KANAWHA COUNTY, W.Va. — An eastern Kanawha County woman says she’s happy to be alive after flood waters damaged her home that she just moved into with her new husband.
Brooksanna McGary, who lives along Hughes Creek, just got married three weeks ago and was ready to start her new life, but Monday’s storm stalled those plans for now.
“I opened my front door and my porch was submerged. I went to bring in my dogs and then all the water pretty much came rushing in,” McGary told MetroNews.
The force of the water separated at least two bridges along Hughes Creek Road, one that is owned by her family.
“It got a phone call by mom that said it was flooding because some relatives of ours’ bridge was under water,” she said.
A couple feet of water got into McGary’s home. She said it was unexpected since a flood hasn’t happened in her community for years.
“The last time this happened was the 1970s, so a 50 year flood literally,” McGary said. “These things usually don’t happen.”
Hughes Creek was out of its banks for a while before the water started to recede later on Monday morning.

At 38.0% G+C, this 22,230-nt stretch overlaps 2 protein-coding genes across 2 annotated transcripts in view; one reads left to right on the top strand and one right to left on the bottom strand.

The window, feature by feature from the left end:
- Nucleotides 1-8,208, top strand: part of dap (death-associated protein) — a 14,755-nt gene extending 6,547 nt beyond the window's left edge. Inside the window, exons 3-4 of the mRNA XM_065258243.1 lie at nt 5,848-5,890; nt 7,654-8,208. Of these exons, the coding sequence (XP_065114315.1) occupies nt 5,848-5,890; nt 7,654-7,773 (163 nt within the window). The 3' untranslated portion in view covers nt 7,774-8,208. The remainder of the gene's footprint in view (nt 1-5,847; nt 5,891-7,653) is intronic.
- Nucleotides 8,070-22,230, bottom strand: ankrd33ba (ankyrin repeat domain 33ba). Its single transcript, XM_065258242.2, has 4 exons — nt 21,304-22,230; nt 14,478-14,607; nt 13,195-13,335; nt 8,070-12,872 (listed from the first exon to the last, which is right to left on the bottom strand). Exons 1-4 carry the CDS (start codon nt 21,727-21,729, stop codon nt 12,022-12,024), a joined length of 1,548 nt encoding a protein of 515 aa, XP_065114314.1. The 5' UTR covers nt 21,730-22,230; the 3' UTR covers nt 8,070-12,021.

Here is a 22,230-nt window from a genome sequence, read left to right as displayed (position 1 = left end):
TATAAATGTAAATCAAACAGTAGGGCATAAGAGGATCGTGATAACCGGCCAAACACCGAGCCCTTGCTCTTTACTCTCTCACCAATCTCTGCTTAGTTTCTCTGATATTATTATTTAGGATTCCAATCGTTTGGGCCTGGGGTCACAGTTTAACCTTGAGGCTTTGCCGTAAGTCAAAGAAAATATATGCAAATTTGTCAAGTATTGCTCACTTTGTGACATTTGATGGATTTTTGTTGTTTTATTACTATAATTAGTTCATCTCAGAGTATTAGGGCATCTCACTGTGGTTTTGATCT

When McGary was asked what she plans to do now she responded, “I don’t know. Buy a big sponge? I don’t know. Try to go at it one bite at a time.”
Other areas of Kanawha County on U.S. Route 60 received flooding including Kelley’s Creek and Campbell’s Creek.
Some areas of the county saw record rainfall totals. As much as 6 inches of rain fell in a short time Sunday night into Monday morning, according to county officials.
More than 100 homes have been damaged in the Campbells Creek area.
The Kanawha County Emergency Operations Center opened overnight. As of 9 a.m. Monday, Metro 911 had answered more than 500 emergency calls and dispatched 130 calls for service, including 25 water rescue calls.
Boyd Poff with the St. Albans Fire Department Swift Water Rescue Team was in Hughes Creek Monday morning where they had to save a woman from her home.
“Originially the woman was out here screaming for help. When we got here, the water was actually going down, so we just had her stay where she was at and we went around and made access through the back way,” Poff said.
The water was so powerful, Poff said he’s surprised no one was seriously injured.
“It’s pretty dangerous. If somebody gets in that current they could sweep them away real fast,” he said.
The National Weather Service extended a Flash Flood Warning for Kanawha, Fayette and Greenbrier counties through 2:30 p.m. Monday.
MetroNews’ Jeff Jenkins contributed to this story.